There are beings that can pick it up.
The primary ones are the hungry ghosts as it is their food.
For them to partake in that food, they have to approve.
Example: A Catholic nun hungry ghost didn’t want the Buddhist merit.
They have to see it as a good thing.
Meditators communicate and dedicate merit to hungry ghosts.
Some of the hungry ghosts seem like they changed their clothes and moved on.
A couple of cases, there seems to be no improvement at all for them.
A. Fuang said whether they can receive it or not is up to their kamma.
Go beyond thinking about it, act on metta.
“I knew a man in Bangkok who lived in a condominium built over an area where there used to be a Catholic church and a Catholic cemetery. The church had been abandoned and so the church had been destroyed. The cemetery, all the bones and everything, had been dug up and moved away, and they built the condominium over it. So, the people in the condominium were having visions and dreams of old Catholics coming to harass them. 2 One day he was meditating in his apartment and he saw a Catholic nun standing in the apartment. So he thought, “Okay, I dedicate the merit of my meditation to you.” And she said, “I don’t want your Buddhist merit!” Which means, of course, that she’s still going to hang around. She won’t get any further than that. So the recipient has to know and approve, because that’s how the merit gets transferred. You can’t just give somebody merit. They have to see what you’ve done as a good thing. The other difference is that once you’ve dedicated the merit, there’s no further responsibility on your part. You get more merit because you wanted to dedicate it, but whether the other person actually receives it, that’s the other person’s responsibility.”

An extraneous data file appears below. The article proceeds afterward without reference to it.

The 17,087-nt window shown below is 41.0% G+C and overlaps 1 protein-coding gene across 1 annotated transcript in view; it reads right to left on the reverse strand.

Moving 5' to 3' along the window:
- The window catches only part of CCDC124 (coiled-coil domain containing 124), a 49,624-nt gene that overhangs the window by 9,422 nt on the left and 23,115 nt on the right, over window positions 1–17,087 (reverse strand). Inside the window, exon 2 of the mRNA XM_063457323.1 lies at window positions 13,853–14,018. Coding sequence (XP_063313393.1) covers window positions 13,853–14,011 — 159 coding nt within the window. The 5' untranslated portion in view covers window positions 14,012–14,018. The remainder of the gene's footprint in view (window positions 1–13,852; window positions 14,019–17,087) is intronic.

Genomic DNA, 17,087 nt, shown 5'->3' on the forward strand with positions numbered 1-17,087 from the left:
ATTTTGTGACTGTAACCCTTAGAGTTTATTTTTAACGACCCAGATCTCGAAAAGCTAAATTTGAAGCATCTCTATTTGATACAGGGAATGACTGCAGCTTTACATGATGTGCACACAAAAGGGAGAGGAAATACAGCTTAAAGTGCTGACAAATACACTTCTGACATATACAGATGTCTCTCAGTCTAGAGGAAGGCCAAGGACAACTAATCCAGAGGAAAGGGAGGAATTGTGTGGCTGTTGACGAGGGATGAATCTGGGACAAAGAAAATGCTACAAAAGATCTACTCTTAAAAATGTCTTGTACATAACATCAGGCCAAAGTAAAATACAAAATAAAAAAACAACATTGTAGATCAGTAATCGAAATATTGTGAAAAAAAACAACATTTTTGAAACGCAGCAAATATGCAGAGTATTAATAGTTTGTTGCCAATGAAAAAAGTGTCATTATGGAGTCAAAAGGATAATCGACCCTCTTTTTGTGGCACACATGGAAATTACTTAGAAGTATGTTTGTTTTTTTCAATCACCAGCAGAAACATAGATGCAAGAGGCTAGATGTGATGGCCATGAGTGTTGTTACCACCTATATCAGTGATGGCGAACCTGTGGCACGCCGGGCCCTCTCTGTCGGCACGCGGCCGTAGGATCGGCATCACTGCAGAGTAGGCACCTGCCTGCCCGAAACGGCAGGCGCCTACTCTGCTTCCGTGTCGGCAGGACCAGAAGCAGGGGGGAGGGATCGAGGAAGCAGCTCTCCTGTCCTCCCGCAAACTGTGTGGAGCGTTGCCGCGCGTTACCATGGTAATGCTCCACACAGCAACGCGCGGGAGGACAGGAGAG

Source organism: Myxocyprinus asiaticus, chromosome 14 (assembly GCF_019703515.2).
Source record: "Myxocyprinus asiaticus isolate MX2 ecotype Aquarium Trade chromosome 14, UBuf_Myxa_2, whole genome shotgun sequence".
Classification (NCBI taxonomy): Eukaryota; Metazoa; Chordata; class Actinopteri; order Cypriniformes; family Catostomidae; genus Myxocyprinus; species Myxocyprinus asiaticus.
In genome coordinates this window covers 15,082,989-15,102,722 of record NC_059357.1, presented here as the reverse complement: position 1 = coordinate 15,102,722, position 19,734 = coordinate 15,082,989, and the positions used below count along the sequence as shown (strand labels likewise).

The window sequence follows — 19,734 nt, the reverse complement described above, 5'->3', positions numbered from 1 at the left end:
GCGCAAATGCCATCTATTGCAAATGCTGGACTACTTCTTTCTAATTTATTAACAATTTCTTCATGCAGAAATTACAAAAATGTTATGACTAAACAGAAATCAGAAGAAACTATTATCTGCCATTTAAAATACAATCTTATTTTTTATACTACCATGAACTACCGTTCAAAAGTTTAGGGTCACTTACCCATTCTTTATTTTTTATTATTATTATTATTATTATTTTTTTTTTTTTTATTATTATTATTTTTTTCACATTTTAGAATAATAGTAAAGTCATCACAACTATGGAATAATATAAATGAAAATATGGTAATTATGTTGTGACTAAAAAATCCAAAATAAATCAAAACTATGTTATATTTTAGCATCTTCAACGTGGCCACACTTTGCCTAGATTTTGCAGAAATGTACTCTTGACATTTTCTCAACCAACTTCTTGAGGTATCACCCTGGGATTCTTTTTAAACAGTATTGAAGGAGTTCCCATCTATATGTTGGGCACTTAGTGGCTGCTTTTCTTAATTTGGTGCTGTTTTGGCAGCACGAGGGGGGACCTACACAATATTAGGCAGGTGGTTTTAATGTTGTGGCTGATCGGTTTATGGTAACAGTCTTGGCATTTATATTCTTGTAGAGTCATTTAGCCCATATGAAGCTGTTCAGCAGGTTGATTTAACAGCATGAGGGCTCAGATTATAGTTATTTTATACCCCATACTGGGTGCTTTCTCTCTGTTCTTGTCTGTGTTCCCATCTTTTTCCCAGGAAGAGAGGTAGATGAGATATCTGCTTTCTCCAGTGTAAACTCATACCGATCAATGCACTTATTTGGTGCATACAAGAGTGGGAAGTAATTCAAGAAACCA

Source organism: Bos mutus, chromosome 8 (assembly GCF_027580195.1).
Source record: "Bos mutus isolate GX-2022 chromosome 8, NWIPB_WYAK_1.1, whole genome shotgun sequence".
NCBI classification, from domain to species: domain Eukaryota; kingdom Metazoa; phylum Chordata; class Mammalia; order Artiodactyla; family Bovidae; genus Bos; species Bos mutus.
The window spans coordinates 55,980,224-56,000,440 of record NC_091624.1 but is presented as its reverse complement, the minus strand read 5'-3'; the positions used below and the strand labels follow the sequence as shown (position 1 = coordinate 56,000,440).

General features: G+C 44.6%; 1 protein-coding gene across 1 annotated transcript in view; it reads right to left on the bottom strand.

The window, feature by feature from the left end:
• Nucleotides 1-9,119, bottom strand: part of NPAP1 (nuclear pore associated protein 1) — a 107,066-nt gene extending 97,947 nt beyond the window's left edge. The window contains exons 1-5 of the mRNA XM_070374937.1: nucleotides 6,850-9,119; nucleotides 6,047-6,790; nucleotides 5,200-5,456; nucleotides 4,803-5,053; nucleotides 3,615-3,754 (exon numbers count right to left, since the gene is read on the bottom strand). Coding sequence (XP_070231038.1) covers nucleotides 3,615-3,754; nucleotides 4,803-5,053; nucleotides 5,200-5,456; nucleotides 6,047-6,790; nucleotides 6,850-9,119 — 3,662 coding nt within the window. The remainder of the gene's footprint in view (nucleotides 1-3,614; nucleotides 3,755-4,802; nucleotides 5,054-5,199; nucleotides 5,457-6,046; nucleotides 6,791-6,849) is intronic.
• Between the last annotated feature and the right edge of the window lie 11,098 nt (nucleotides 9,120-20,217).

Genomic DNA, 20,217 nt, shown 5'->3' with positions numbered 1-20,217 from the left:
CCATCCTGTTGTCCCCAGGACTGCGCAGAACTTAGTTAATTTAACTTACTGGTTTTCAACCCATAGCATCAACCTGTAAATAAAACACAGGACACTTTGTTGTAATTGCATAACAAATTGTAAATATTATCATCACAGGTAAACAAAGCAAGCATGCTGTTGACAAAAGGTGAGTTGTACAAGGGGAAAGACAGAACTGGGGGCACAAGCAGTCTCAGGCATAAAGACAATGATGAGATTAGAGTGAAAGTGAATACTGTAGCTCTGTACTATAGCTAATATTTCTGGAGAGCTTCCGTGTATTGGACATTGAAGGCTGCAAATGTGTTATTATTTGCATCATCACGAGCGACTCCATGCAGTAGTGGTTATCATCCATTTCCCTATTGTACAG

Merit is not a quantity or material thing that you can send out to people. It’s a quality of the mind: the sense of well-being that comes from appreciating a happiness that’s harmless, from doing things that lead to a happiness that’s harmless. Sometimes the texts talk about some activity making a lot of merit or a little bit of merit, but it’s not the kind of thing you can really measure.
Attitude of appreciation lubricates the dhamma practice.
So learn to appreciate generosity and virtue, both when other people dedicate it to you and when you’ve developed it for yourself. Because that multiplies the merit even more, multiplies the sense of well-being even more.
We can send the dead currents of the mind – refreshing energy that energizes us and them. If we can achieve happiness through virtue and good will, why would we wish harm on others?
puñña: merit; righteousness. (nt.)